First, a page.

Why can current flow from power line to earth ground?

  • Thread starter DoobleD
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  • #26
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you can replace R1 and the wire it is connected to with a single resistor of LOWER resistance
Assuming the wires are perfect conductors, to replace R1 and the wire below it while still having the same situation, we would have to replace them by a single perfect conductor (or equivalently, simply remove R1)?
 
  • #27
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if you wanted to replace R1 and have the same situation, you would replace the wire with a wire of a bigger x-section

Two wires of 1mm^2 each in parallel carries the same current as one wire of 2mm^2

Putting wires/conductors in parallel allows more current to flow.
 
  • #28
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Hm, not sure I understand that last point. Since the wires are perfect conductors, why do their surface area matters?
 
  • #29
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its not the surface area (well IT IS in some instances, by forget about that) it is the X-section.

There is no such thing as a perfect conductor (except superconductors).

So a conductor is typically rated by how much current it can carry (before it starts to melt!)


Lets make up some numbers (to make things simple, rather than using real data)

Say you have a wire of x-section 1mm^2 and it can carry 1 amp
If you have two wires of x-section 1mm^2 then each wire can carry 1amp, so the total carried by the two wires is 2 amps.

Two wires of 1mm^2 is the same as one wire of 2mm^2

So you could replace the two 1mm^2 wires with one 2mm^2 wire and be able to carry 2 amps




Likewise, if you had a ten x 10mm^2 cables; that can carry the same as ONE 100mm^2 cable





(now this is not strictly true, because you have factors such as heat dissapation, so lots of cables with air around them allowing them to cool will be better than one big cable, but dont worry about that for the time being)
 
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  • #30
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Got it, I thought we were still in the idealized case. Thank you very much for your help William, much appreciated. Especially since my mistakes were huge basics!
 
  • #31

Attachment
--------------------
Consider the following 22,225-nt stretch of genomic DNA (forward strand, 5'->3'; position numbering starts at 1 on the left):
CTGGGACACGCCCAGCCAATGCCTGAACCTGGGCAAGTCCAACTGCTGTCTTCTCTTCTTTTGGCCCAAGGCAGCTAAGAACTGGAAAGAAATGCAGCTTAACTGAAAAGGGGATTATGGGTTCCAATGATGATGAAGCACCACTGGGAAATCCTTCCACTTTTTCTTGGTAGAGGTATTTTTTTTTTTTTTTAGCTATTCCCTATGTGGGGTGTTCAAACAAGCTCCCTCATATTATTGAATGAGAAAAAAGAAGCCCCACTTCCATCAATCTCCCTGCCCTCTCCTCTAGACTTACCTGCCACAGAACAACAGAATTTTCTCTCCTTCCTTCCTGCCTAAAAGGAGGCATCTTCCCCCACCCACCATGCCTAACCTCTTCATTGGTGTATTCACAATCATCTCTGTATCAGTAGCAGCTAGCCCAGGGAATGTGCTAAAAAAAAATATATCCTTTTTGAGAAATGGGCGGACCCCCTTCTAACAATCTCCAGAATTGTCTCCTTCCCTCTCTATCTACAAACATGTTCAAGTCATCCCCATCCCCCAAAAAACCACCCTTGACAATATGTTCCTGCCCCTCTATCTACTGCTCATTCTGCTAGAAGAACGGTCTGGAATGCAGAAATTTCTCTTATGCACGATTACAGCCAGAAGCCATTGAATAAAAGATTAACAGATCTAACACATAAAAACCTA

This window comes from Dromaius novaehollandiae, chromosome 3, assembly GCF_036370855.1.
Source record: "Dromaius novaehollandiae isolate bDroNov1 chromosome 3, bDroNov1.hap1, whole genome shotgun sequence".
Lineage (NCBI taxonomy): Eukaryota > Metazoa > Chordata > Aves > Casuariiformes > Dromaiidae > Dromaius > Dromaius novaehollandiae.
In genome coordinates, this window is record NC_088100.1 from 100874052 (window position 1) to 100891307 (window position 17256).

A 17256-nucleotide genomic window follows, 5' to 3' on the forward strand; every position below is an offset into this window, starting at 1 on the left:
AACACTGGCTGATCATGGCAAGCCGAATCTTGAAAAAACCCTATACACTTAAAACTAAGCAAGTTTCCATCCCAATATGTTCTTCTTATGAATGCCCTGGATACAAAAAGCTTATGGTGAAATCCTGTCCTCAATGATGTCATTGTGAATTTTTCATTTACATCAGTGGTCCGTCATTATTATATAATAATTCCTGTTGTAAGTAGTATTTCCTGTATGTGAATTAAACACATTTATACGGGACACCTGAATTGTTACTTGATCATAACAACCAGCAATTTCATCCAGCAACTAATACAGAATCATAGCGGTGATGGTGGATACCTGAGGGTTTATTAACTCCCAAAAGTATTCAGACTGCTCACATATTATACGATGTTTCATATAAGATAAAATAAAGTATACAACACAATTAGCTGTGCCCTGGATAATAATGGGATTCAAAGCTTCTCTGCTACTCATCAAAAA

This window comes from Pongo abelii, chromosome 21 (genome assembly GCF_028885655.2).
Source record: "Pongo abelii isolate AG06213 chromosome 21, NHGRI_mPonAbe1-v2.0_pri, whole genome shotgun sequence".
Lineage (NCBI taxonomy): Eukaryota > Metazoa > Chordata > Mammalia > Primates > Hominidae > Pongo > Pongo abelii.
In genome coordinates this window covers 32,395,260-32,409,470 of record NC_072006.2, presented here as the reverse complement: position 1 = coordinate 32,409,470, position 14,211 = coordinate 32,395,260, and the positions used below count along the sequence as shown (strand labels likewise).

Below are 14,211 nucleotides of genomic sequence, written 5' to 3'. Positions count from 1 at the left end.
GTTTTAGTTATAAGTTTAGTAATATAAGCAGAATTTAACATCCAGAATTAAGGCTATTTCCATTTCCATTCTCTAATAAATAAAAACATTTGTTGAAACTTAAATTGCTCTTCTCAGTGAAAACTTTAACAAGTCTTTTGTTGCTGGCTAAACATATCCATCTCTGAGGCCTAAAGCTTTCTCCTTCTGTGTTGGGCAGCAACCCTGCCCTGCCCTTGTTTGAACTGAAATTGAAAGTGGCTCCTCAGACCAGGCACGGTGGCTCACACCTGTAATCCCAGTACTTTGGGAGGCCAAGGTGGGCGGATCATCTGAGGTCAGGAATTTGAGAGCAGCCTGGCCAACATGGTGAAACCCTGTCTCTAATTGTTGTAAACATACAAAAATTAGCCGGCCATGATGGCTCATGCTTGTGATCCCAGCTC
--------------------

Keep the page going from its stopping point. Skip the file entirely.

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I think you always had it; just over-thinking.

As an engineer, you will soon learn when to make the simplifications necessary -
ie when to think of the wire as "ideal" with no resistance and when to think of it as a very long, but low value resistor.
 
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  • #32
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I probably won't because I'm not a "real" student, and not trying to become an engineer! :) I am an online learner, using some free resources (mainly MIT OCW) to learn physics. I graduated in computer science. It'd be nice to switch field someday though!
 
  • #33
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good for you, those MIT courses are excellent.

If you are interested in circuit theory, then try and pick up this book
https://www.amazon.com/dp/0415662869/?tag=pfamazon01-20&tag=pfamazon01-20

Its aimed at HNC/HND Engineering level students (Higher Nationals are vocational programmes which are equivalent to the first and second years of an engineering degree); and is the bible for circuit theory. It really starts at the basics, and goes through more complex problems and covers everything you will ever need to know unless you become a specialist.
 
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  • #34
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Ok, I've looked a at it a little and it seems indeed fairly awesome, so I got the e-book right away. :D And there is a chapter about transmission lines! Thanks again.
 

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